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Reproductive biology of Holepyris sylvanidis (Hymenoptera: Bethylidae)

Author:
Amante, Marco, Schöller, Matthias, Hardy, Ian C.W., Russo, Agatino
Source:
Biological control 2017 v.106 pp. 1-8
ISSN:
1049-9644
Subject:
Bethylidae, Tribolium confusum, adults, biological control, death, egg masses, eggs, fecundity, females, hosts, immatures, instars, larvae, longevity, males, mating behavior, parasitoids, pupae, storage pests
Abstract:
Holepyris sylvanidis (Hymenoptera: Bethylidae) is reported as a cosmopolitan parasitoid of coleopteran including a major pest of stored products, the confused flour beetle Tribolium confusum. The reproductive biology, and hence biocontrol potential of H. sylvanidis is relatively little known. Here we describe and evaluate aspects of egg size, immature development, adult mating behaviour, pre-oviposition time, fecundity, host attack and use, and adult longevity. Our key findings are that ≈72% of presented T. confusum immatures presented to females were attacked and ≈39% of these were fed on destructively with the remainder oviposited onto. First instar host larvae and host pupae were only utilized for feeding, second and third instar larvae were commonly used for either feeding or oviposition while fourth, fifth and sixth instar hosts were almost exclusively used for oviposition. Females usually laid single egg clutches and their average lifetime fecundity was ≈16.5 eggs. Females regularly provisioned with hosts often ceased laying eggs up to several weeks before their death but continued to kill and feed on hosts during this period. Adult longevity was greatly enhanced by the provision of hosts (females) or by non-host food sources (males). We conclude that the inoculative biocontrol potential of H. sylvanidis is likely to be limited by a low realized fecundity and the combination with other control methods in an IPM-approach is needed. Its ability to find and kill hosts may make it more suitable for inundative deployment.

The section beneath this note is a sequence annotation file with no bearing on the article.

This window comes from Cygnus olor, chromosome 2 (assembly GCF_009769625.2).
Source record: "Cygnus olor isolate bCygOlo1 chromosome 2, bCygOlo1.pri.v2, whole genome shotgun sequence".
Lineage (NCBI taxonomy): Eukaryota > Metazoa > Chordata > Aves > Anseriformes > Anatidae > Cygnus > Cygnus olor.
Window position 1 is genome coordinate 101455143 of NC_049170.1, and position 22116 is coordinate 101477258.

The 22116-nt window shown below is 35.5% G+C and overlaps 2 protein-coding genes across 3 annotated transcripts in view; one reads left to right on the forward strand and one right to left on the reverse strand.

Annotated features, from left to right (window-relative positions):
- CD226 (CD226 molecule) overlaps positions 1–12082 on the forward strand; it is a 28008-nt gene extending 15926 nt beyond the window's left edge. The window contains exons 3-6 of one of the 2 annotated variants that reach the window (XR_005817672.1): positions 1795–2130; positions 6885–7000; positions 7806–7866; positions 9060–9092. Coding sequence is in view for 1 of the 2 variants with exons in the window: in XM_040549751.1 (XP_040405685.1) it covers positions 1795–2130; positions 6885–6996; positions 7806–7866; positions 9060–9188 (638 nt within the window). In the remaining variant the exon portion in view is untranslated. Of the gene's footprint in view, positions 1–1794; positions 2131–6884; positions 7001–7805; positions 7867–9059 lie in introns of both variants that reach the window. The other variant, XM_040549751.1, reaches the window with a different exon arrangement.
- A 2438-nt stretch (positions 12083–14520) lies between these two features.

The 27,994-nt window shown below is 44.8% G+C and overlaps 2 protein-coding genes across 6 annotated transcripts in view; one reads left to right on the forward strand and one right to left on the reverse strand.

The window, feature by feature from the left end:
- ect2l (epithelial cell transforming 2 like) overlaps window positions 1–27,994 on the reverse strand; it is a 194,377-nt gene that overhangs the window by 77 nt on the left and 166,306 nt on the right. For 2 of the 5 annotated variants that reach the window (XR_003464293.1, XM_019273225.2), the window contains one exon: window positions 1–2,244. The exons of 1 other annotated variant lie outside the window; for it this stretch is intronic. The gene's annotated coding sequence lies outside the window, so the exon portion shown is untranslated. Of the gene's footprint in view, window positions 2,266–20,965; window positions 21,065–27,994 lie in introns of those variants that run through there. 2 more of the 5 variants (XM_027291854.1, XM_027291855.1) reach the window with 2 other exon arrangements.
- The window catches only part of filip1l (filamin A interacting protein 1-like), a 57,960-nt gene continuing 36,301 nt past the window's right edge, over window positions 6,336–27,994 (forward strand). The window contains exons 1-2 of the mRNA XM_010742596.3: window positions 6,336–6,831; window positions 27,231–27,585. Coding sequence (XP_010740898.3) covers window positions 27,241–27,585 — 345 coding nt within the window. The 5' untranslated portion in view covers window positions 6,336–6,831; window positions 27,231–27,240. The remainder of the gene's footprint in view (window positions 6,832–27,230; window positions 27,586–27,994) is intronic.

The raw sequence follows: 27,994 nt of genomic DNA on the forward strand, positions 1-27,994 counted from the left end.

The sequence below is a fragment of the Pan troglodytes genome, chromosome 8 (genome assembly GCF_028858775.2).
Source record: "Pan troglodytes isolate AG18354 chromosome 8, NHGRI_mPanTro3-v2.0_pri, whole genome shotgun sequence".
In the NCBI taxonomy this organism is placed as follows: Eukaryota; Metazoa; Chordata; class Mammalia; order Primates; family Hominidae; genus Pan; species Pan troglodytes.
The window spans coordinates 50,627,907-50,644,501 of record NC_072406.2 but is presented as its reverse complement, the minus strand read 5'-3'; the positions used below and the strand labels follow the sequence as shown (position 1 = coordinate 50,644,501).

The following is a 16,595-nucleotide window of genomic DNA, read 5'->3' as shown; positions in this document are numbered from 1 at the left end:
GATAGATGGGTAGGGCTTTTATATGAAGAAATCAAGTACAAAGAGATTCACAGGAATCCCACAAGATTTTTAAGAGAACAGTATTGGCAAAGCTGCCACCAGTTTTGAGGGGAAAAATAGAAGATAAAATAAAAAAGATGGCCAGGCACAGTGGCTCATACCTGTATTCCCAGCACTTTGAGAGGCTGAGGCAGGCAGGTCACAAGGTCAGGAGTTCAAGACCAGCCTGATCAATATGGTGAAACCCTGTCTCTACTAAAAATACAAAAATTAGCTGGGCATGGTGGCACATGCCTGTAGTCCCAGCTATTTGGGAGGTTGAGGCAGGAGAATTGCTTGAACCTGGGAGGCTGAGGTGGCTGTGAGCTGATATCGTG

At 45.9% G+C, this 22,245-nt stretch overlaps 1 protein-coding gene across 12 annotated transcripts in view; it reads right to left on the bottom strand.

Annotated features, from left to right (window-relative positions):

Agid:
5598961